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‘The Tick’ is the superhero satire we needed

‘A struggle as old as time, but with a beat you can dance to.’


Michelle Jaworski


Posted on Aug 20, 2016   Updated on May 26, 2021, 5:32 am CDT

Warning: This review contains minor spoilers from the pilot episode of The Tick.

No matter where you look, it’s not hard to find superheroes on our screens. Marvel has shows on ABC, Netflix, and one developing on Hulu. DC Comics has had TV shows on CBS, Fox, NBC, and the CW, which now hosts five shows in the same universe. Even FX is getting in on the action.

And that’s not counting the dozens of movies made and released in the past few years—and the many films scheduled in the future. And now, thanks to Amazon Studios’ resurrecting The Tick as an original TV series, did we really need another one?

If the premiere episode—which was released Friday as part of Amazon’s latest pilot program—is any indication, that is a resounding yes.

Amazon Studios

The original Tick premiered in November 2001, starring Seinfeld’s Patrick Warburton and based on Ben Edlund’s creation. It came at a time when superhero shows and films were far less prevalent than they are now. We were only one X-Men movie in, one Blade movie in, Smallville had only been on for a month, and Spider-Man wouldn’t swing into theaters until months later, so while The Tick’s clever, nuanced superhero satire sitcom gained a cult following, it didn’t stick around very long; Fox canceled it after eight episodes. As some have said, The Tick was ahead of its time.

But now superheroes are more popular than ever. And now is the perfect time to bring in a show that can easily serve as a commentary for comic book shows and films. This iteration of The Tick is “a little darker and a little edgier” than its original (although not so dark that you can’t see what’s going on).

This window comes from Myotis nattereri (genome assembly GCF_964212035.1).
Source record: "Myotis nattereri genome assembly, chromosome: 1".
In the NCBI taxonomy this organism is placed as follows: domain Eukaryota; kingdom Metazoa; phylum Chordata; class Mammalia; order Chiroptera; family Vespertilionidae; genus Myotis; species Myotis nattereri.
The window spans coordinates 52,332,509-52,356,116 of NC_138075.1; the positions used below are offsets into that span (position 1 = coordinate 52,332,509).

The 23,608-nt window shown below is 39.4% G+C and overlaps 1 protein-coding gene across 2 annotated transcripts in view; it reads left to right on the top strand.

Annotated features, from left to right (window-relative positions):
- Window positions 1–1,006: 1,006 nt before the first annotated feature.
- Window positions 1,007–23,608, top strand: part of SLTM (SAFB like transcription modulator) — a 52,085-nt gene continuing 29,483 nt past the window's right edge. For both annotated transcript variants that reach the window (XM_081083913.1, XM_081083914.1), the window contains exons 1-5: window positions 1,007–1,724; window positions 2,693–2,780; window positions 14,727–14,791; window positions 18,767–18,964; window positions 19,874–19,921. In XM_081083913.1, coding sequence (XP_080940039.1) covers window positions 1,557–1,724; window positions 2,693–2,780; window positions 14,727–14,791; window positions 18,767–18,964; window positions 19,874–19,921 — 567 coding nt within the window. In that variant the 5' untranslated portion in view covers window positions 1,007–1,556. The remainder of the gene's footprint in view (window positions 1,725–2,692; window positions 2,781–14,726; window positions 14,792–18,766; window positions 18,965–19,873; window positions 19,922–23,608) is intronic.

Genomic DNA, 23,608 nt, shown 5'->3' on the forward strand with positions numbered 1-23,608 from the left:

The 30-minute pilot introduces us to Arthur Everest (Griffin Newman), a sidekick in the making who’s convinced that a supervillain long believed to be dead is actually alive and more dangerous than ever—one he had a traumatizing encounter with the day his father died.

Amazon Studios

In most stories, that would be enough to set Arthur on a path to become a hero in his own right hellbent on revenge. With The Tick, Arthur’s obsession—mostly through pinned detective work and some plausibly attainable tech—is enough to cause his sister, Dot, (Valorie Curry) to be concerned that he’s not on his meds. He’s got a paper trail going back 20 years that leads to a famous photo. And before he knows it, the Tick (Peter Serafinowicz) enters his life and turns it upside down because “when destiny speaks, she speaks to me.” (Destiny also says hello.)

Self-aware, clever, and not too over the top, The Tick’s pilot sets up high stakes and turns superhero tropes on its head while trying to set up its sidekick origin story. Its larger than life titular character shines without hogging the spotlight entirely, which is particularly impressive given the shadow Warburton left on the Tick. The Terror’s (Jackie Earle Haley) brief appearance is delightfully campy, Arthur’s portrayal captures the subtleties of the character. And Dot, more in a parental role in the pilot episode, shows promise. The wit in the original comic shines through to newcomers and diehard fans alike. You don’t need to be a comic book or Tick fan to enjoy it, but it certainly helps.

Amazon Studios

Before the show’s end, The Tick manages to poke fun at one conspiracy that might have fans theorizing before long. Less self-containing than most half-hour comedies, The Tick clearly has a story to tell. But how will it go? If you take it from the Tick himself, “It’s supposed to be dangerous. And interesting.”

The Tick is currently streaming on Amazon Video.

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*First Published: Aug 20, 2016, 8:00 am CDT